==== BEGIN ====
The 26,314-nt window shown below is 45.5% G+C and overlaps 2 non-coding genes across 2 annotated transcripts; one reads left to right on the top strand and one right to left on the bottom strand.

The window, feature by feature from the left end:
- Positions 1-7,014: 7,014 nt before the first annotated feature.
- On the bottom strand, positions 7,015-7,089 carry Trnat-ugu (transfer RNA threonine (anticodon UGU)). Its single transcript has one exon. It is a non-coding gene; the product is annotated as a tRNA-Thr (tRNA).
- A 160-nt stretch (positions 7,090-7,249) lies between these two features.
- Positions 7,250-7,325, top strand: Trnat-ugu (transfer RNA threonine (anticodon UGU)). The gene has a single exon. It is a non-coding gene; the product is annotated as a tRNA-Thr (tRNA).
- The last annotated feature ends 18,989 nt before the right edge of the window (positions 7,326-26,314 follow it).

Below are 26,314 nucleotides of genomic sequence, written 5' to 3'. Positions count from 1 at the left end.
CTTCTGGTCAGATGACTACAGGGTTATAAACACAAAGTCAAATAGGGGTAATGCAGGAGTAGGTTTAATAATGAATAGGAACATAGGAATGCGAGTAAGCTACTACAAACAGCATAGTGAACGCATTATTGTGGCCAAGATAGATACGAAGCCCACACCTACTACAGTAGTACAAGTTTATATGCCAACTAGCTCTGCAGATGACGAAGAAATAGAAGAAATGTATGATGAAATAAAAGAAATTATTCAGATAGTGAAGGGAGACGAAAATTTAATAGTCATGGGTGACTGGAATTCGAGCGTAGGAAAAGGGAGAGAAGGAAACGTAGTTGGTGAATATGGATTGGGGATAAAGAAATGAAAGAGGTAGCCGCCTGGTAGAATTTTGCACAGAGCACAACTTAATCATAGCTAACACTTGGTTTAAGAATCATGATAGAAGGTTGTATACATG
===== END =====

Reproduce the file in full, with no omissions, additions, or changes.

The 26,314-nt window shown below is 45.5% G+C and overlaps 2 non-coding genes across 2 annotated transcripts; one reads left to right on the top strand and one right to left on the bottom strand.

The window, feature by feature from the left end:
- Positions 1-7,014: 7,014 nt before the first annotated feature.
- On the bottom strand, positions 7,015-7,089 carry Trnat-ugu (transfer RNA threonine (anticodon UGU)). Its single transcript has one exon. It is a non-coding gene; the product is annotated as a tRNA-Thr (tRNA).
- A 160-nt stretch (positions 7,090-7,249) lies between these two features.
- Positions 7,250-7,325, top strand: Trnat-ugu (transfer RNA threonine (anticodon UGU)). The gene has a single exon. It is a non-coding gene; the product is annotated as a tRNA-Thr (tRNA).
- The last annotated feature ends 18,989 nt before the right edge of the window (positions 7,326-26,314 follow it).

Below are 26,314 nucleotides of genomic sequence, written 5' to 3'. Positions count from 1 at the left end.
CTTCTGGTCAGATGACTACAGGGTTATAAACACAAAGTCAAATAGGGGTAATGCAGGAGTAGGTTTAATAATGAATAGGAACATAGGAATGCGAGTAAGCTACTACAAACAGCATAGTGAACGCATTATTGTGGCCAAGATAGATACGAAGCCCACACCTACTACAGTAGTACAAGTTTATATGCCAACTAGCTCTGCAGATGACGAAGAAATAGAAGAAATGTATGATGAAATAAAAGAAATTATTCAGATAGTGAAGGGAGACGAAAATTTAATAGTCATGGGTGACTGGAATTCGAGCGTAGGAAAAGGGAGAGAAGGAAACGTAGTTGGTGAATATGGATTGGGGATAAAGAAATGAAAGAGGTAGCCGCCTGGTAGAATTTTGCACAGAGCACAACTTAATCATAGCTAACACTTGGTTTAAGAATCATGATAGAAGGTTGTATACATG